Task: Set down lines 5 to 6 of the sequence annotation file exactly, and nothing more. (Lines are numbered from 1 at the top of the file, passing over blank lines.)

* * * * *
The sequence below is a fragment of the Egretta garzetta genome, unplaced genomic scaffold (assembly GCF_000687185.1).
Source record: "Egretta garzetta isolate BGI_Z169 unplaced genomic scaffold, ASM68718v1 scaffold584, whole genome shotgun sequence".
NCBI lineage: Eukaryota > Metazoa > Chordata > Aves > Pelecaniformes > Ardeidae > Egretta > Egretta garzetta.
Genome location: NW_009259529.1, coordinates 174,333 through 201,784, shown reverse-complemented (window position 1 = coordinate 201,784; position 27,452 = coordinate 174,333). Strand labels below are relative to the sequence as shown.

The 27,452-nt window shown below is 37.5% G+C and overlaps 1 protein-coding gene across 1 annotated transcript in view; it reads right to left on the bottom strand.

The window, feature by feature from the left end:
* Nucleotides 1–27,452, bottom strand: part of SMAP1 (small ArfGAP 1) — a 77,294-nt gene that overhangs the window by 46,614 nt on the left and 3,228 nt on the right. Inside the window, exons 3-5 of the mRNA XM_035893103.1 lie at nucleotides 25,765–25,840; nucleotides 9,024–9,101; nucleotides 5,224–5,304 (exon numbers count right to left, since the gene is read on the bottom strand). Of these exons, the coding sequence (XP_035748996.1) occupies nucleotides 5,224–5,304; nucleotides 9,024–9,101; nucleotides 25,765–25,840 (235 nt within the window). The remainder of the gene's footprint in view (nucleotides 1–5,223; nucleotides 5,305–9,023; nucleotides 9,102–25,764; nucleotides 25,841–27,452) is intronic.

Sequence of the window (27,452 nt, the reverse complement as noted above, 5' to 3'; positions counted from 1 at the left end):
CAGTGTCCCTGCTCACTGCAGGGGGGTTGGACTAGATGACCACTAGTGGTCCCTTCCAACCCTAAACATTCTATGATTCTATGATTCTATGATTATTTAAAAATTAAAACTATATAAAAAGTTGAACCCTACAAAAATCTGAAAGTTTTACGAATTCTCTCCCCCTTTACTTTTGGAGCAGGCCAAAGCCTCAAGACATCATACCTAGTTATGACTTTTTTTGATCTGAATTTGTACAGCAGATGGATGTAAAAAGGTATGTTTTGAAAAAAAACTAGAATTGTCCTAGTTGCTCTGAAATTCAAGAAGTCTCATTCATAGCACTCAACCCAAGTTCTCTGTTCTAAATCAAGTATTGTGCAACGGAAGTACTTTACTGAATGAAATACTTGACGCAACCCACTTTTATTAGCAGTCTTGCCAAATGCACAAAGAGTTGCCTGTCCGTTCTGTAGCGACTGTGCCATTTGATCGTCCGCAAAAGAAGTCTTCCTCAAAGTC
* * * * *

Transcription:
The 27,452-nt window shown below is 37.5% G+C and overlaps 1 protein-coding gene across 1 annotated transcript in view; it reads right to left on the bottom strand.

The window, feature by feature from the left end: